All Buzz about Lean Design principles, modular User Interfaces, and a Design Systems have fascinated me for a long time. During this time, I had no idea how to bring these topics together. The talk about Isolated UI Component Development with Storybook by Norbert de Langen at the Frontend Love Conference 2018 in Amsterdam gave me a new initial trigger. Finally, the feeling of the appropiate tool, which meets my requirement of pragmatism, emerged wihtin me. An UI crafting tool, which addresses not one specific technology, not one Web Framework, one tool which embraces the diversity of web tools. Even more, it encourage you into the direction of a living styleguide workflow. A dream or a real Jackpot?!
As most of you might already know, the web development industry offers a huge set of different tools for HTML, CSS and JS output. I had to deal very often with content-heavy websites managed by various CMS (Typo3, Drupal, WordPress, etc.) and generated (rendered) by Template Engines. Templates can be a powerful methodology for decoupling your content structure from the presentation structure (more about that). Template Engines work very well to render static HTML & CSS content for your websites, or even dynamic content for web apps. Then they are often called and used as a view layer in a MVC or MVVM architecture context (see HandlebarJS usage in EmberJS). But sometimes, a big amount of templates can become cumbersome to manage and preview with other coworkers (especially with non-tech departments). Storybook can solve this!
In this turoial series, I will explain how it can work out along a simple Landingpage website.
Usually, I try to avoid discussions about the coolest Framework or Programming Language on the web. The purpose, the application, and the context (e.g. staff experiences) defines the tech stack and tooling (keyword is here: appropriatenes). Storybook solved this emotional topic with a nice universal and diplomatic Story API. In that relation, Aral Balkan reframes this particular phenomena about different requirements of the web platform very nicely as the Documents-to-Application Continuum.
Not long time ago, a huge part of the web community pushed web app oriented tools, like React, Angular, Ember, VueJs, into the field of content-heavy sites. On their bright side, the community created an enormous amount of great documentation and tutorials. New stars, new desires from venture capitalists and start-ups emerged. The web industry just exploded… On the downside, their website had a negative impact on SEO, Accessibility and so on. The implementations of a Resilient Web Design principles are not easy, but feasible (and needed in my opinion – see Jeremy Keith talks about Resilience).
If you create a behavior heavy website, which is nothing more or less than a web application (e.g. Asana, Invision, etc.), please choose your appropriate web framework (VueJS, React, etc.) with optimized Client Side Rendering techniques (Virtual DOM| more about rendering). Please stick to their great comprehensive Storybook documentation. If you have a content-heavy website, like a blog or e-learning website with less user interaction. Please use a Server Side or Static Side Rendering approach. Template Engines can help you a lot here. I will write more about that later. The relationship of content and behavior heavy websites can become very fast a complicated one. If your website project can benefit of an UI Widget oriented interaction layer, then tools like StimulusJS (with Turbolink) and the Standard around Web Components provide you a good basement for Progressive Enhancement. If your user interaction patterns exceed the UI Widget metaphor, then the complex world of Universal Web Framework might be the right choice for you. I mapped some common web tools with the related strategy in the graphic below.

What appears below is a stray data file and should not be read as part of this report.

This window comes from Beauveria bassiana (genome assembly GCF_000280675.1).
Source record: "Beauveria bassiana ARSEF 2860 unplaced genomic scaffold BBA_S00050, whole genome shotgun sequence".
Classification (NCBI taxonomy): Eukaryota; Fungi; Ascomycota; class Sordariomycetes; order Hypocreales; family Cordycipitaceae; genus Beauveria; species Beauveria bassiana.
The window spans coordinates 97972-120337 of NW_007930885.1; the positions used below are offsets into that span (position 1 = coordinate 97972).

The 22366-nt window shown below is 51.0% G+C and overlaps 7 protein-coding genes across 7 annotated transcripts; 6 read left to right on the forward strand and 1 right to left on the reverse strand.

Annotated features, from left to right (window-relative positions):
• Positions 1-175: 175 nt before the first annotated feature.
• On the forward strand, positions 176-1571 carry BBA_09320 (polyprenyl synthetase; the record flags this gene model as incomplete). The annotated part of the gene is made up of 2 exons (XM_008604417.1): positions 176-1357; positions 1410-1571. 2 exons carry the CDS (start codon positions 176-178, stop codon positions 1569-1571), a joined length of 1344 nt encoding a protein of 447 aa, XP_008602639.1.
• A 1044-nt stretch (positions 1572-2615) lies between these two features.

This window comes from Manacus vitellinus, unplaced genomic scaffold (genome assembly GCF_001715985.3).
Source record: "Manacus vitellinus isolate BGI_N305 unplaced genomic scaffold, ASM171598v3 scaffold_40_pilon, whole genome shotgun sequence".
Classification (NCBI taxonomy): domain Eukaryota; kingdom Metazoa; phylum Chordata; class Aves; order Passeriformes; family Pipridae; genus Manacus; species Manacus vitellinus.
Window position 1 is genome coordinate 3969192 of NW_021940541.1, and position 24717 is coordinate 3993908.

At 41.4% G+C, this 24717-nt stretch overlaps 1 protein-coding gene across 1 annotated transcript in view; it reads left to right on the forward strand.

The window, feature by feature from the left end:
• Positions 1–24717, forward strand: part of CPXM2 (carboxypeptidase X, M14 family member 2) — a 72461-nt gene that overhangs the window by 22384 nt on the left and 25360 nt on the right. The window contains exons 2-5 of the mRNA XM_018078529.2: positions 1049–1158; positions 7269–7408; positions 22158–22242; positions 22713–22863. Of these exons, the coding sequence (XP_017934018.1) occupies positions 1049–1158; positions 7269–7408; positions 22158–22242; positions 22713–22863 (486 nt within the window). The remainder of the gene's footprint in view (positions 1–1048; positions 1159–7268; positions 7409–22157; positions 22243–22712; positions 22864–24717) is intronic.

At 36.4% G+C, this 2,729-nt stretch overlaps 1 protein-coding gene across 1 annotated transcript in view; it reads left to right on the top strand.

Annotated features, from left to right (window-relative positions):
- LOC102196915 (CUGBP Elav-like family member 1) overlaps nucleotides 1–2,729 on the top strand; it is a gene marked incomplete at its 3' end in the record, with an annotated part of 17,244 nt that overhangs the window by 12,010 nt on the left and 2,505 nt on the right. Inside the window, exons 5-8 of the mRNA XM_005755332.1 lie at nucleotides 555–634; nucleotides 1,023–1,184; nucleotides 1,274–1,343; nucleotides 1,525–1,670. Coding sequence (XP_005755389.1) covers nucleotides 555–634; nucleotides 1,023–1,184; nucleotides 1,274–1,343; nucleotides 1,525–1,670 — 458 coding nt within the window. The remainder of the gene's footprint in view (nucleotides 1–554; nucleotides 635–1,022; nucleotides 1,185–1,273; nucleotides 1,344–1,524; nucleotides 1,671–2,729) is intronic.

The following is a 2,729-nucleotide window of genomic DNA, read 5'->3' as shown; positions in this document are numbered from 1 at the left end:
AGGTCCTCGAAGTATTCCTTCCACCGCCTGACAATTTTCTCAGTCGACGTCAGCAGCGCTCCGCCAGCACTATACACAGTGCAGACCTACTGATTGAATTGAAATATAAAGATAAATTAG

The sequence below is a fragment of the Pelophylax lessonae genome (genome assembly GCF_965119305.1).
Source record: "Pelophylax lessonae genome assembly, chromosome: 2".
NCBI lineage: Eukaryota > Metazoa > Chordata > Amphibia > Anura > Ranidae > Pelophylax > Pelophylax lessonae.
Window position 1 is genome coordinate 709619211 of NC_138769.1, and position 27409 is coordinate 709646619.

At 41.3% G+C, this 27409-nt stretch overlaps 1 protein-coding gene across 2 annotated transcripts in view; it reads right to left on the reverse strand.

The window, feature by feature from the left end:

The Storybook documentations for tools on the right side are already very well created by the web community. In contrast, the storybook documentation for web tools on the left side is in comparison very underrepresented. Documentation or blog posts about the combination of Template Engines and Storybook are very rare.
Therefore, I decided to write a tutorial series about Storybook-HTML with HandlebarJS.
The structure of the tutorial series
In the beginning, the tutorial starts with a setup of the most basic version of Storybook. That is the storybook-html project. During the second step, we create a Styleguide Skeleton based on Atomic Design principles. The third part explains the configuration of HandlebarJS along the Landing Page tutorial by Jonas Duri. The fourth part describes my refactoring of the Landing Page towards a more Atomic Design workflow with a HandlebarJS template structure. The fifth part might be the last one 😉
If you depend on another template engine, then please don’t stop here. Storybook uses Webpack 4, which luckily supports many other template engine loaders (Mustache, Twig , ESJ LoDash, Nunjucks, ERB Template Engines). Such Loaders should work very similar like my suggested HandlebarJS configuration for Storybook (see another starter example for Twig).
For VueJS or React developers, please checkout these other great tutorials about Storybook, written by Auth0 React and VueJS tutorial as well as learnstorybook.com.
The code of this tutorial is hosted on Github and the final result can previewed here. All tutorials summarized on one list:
- Part 1 – Project Setup
- Part 2 – Build a Styleguide skeleton
- Part 3 – Integrate HandlebarJS plus a Landingpage
- Part 4 – Refactor code to Atomic Design templates
- Part 5 – Adding new Pages